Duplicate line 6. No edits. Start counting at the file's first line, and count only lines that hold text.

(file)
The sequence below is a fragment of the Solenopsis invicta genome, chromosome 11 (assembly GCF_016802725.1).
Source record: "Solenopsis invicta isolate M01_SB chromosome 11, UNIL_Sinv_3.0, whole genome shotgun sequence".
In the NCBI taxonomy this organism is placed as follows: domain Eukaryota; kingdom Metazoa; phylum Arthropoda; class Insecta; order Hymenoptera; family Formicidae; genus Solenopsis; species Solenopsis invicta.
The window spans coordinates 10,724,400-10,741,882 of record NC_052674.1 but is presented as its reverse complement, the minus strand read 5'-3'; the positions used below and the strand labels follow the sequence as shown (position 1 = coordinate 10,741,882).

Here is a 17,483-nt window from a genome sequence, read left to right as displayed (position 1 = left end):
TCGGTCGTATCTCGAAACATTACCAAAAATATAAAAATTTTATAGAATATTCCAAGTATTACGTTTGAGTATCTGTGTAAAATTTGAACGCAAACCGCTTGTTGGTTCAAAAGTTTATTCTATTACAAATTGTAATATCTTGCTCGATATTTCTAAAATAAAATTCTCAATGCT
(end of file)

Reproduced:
TCGGTCGTATCTCGAAACATTACCAAAAATATAAAAATTTTATAGAATATTCCAAGTATTACGTTTGAGTATCTGTGTAAAATTTGAACGCAAACCGCTTGTTGGTTCAAAAGTTTATTCTATTACAAATTGTAATATCTTGCTCGATATTTCTAAAATAAAATTCTCAATGCT